Prep 10 mins
Cook 7 mins
This is a great recipe that came from the Food Network, so I wanted to post it here (I was looking for a really good fortune cookie recipe on here). One thing, I did find that when I used the recommended tablespoon in putting the batter on the cookie sheet, the centers of the cookies were too "doughy" and the edges were golden brown, and the cookies broke when I tried to bend them into the fortune cookie shape. So, using a rubber bowl scraper, I put a small amount on the cookie sheet and just swirled it around until it was a nice, thin layer, about 3-inches in diameter. This worked perfectly! But, when the recipe says only make a few at a time, it's no joke! These harden quickly and unless you've got others in the kitchen to help or you move with lightning speed, I suggest only making 2 or 3 at a time.
- 2 large egg whites
- 1⁄3 cup sugar
- 4 tablespoons melted butter, cooled
- 1⁄2 cup flour
- 1⁄4 teaspoon salt
- 1⁄2 teaspoon almond extract
- 1⁄2 teaspoon lemon extract
- You will also need: 2 1/2 x 1/2-inch fortune strips.
- Preheat oven to 350°F.
- Grease a cookie sheet thoroughly.
- Whip the egg whites on low speed until light and foamy.
- Blend in the sugar and continue to beat until soft peaks form.
- Pour in the melted butter, flour, salt, and extracts; mix until well combined.
- Drop a tablespoon of the batter onto the prepared cookie sheet.
- Using the back of a spoon, spread the batter evenly into very thin 3-inch rounds.
- Alternatively, use the lid of a jar with a 3-inch circle punched out as a template, pour the batter in the ring, and remove.
- Because you must work quickly to shape these cookies, bake just 3 at a time.
- Bake for about 5-8 minutes or until the edges are a light golden color.
- Remove the cookies with a spatula and place on a work surface.
- Lay a fortune in the lower middle of the cookie, and fold in half to make a semi-circle.
- Bend the edges up toward each other to make a crescent.
- Drag the crease across the rim of a small measuring cup, with the ends facing down.
- Cool in mini muffin tins to hold shape until crisp.
- Repeat with remaining batter.
For chinese night I made these for fun...I cant say it was a complete disaster, but I learned a few things about making fortune cookies. These spread alot in the oven. So, after the first batch I didnt spread them as thin..If they dont completely harden you can place them back in the muffin pan in a warm oven to harden up till crisp,but not to hot a oven as they will completely soften again and loose there shape..Individually wrap in press and seal and store in ziploc till serving time..Also,my problem with all the cookies was the messages stick to the cookies,eliminating the fun,reason way I made them. Next time I will place the message on the cooked side and fold over.But the kids were impressed with the idea anyways and they did look like fortune cookies and what they could eat of the cookie and not paper tasted good, everyone liked the flavor..Would I make these again? time will tell...But I know I have to give it another try... .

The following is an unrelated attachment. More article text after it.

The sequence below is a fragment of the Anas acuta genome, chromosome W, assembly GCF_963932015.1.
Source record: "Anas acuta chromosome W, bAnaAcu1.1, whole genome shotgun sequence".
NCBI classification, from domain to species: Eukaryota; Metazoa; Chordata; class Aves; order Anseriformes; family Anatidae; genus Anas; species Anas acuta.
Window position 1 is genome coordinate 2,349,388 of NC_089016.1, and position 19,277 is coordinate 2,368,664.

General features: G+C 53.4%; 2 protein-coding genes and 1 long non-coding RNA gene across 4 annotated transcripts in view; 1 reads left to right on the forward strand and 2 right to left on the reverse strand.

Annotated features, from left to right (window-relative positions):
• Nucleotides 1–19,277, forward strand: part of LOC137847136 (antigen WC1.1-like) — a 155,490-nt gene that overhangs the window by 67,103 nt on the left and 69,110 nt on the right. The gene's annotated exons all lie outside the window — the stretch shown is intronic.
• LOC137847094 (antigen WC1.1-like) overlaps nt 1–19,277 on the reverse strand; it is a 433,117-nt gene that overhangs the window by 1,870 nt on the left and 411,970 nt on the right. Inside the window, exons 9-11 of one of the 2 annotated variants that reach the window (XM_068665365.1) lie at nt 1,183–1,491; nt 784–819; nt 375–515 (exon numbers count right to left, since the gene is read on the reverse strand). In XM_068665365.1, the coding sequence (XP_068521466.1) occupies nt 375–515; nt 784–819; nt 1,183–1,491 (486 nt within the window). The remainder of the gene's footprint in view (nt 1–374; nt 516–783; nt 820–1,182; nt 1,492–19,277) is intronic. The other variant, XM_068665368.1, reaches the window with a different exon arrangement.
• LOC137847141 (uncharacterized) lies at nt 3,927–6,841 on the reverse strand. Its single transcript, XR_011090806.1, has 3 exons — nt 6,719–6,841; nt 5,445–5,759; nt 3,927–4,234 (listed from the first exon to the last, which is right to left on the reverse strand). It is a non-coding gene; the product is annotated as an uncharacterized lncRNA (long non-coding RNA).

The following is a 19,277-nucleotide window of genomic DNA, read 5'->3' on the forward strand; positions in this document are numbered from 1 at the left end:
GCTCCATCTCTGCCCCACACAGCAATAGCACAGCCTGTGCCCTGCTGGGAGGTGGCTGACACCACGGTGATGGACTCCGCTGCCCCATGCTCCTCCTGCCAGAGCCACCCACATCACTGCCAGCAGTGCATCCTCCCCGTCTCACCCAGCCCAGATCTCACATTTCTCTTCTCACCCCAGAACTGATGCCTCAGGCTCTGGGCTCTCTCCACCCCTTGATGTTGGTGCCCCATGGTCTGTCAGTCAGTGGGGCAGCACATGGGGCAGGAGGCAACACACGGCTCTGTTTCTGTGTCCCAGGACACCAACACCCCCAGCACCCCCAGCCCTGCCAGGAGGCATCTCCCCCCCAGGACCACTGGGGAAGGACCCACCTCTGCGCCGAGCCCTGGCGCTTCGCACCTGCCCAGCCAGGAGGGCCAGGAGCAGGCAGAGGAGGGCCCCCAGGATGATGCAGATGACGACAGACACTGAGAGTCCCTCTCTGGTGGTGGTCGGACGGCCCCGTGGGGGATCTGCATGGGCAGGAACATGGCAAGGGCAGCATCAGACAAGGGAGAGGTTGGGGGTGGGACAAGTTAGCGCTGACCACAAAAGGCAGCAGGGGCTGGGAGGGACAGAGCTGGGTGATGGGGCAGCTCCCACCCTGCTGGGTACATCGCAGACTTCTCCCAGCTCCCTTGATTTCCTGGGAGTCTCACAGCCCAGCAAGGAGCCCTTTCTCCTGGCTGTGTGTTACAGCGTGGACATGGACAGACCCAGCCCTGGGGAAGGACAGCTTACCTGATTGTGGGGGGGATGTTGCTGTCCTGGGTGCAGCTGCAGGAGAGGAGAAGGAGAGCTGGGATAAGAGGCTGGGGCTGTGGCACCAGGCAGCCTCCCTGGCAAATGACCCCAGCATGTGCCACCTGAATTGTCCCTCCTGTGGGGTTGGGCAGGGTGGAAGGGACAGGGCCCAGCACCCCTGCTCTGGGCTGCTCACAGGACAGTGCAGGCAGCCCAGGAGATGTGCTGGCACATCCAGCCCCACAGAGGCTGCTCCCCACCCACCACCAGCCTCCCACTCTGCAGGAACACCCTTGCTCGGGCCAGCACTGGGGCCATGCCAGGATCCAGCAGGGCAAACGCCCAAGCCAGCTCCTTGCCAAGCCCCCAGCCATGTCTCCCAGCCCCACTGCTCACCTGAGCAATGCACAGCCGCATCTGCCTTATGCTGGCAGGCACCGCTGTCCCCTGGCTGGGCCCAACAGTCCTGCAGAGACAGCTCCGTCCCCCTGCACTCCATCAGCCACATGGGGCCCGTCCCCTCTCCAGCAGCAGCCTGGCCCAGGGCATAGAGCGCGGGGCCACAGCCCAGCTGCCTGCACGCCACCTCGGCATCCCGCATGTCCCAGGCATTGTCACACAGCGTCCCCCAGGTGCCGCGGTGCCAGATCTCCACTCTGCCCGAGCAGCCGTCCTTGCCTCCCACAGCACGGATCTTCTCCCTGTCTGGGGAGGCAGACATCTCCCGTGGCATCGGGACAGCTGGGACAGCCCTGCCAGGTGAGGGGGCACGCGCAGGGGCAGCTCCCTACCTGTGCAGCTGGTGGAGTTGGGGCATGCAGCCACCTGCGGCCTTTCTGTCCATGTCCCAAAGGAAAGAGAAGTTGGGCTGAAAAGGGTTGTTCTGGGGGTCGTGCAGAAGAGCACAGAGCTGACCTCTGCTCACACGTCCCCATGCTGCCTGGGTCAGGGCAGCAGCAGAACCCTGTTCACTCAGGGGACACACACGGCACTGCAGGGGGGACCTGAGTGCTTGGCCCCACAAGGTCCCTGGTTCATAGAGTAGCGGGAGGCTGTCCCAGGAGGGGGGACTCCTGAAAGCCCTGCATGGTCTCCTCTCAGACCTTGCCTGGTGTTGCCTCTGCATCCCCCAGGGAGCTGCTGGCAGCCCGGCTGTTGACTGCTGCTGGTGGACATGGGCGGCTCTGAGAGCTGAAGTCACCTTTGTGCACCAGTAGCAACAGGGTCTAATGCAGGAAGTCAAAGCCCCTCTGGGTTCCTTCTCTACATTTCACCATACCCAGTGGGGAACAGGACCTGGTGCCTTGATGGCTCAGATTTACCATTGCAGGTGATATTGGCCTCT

I am, with some trepidation, giving this 5 stars. The final half of my second batch finaly turned out looking like fortune cookies! The first batch did not turn out at all. The batter had the consistency of a mousse which I thought odd. I beat the egg whites until light and fluffy but not stiff, then had to beat the bejeebitz out of it after I added the sugar to get it anywhere near stiff. The cookies were too spongy in the middle... and too thick. They did not fold at all but merely broke and crumbled. Then I added some water and tried again... again no luck. I tried what another reviewer did and attempted to make them on a giddle like a pancake... that REALLY didn't work! But each disasterous attempt to bake and fold ended up in my mouth and boy were these tasty so I decided to try another batch before completely giving up. This time, I walked away from the beater when beating the whites and when I returned they were stiff (oops). I added the sugar and only had to blend it in since it was already stiff! Then when I put the remaining ingredients in, it miraculously turned into a batter rather than a mousse! These spread easily into a nice thin circle. I baked them for 5 and a half to six minutes (at 350) and they still weren't golden on the edges, but one batch that did get golden also didn't fold too well so I took them out and they folded easily. About halfway through I was becoming an expert folder and my little wonders looked like the real thing! One note... They look better if you flip them over before folding so that the side that was down on the baking sheet is on the inside of the folded cookie. Then you get the nice smooth top of the cookie on the outside. For ease I'd rate this recipe a 2... (expect at least one batch of trial and error) but the taste is so awesome, I can't help but give it a five. Now that I have the hang of it, I'm dreaming up creative ways to use these gems! Thanks!
I want to piggyback on GSCook's comments, which were very helpful. I had the most success when I made the cookies little larger than 3" (a tablespoon amount usually did the trick) and then used a 3' wide wine glass and trimmed the cookie after its 6 minute cycle. Flipping them over, folding all went very well as the crisp parts were now removed. I cooked two at a time since I needed time to trim. I placed the completed cookies back in the oven for 5 minutes at 300 to sort of crisp them up. I took eight attempts to net five cookies, and then I was getting two a cycle. Very yummy, and I would definitely try this again.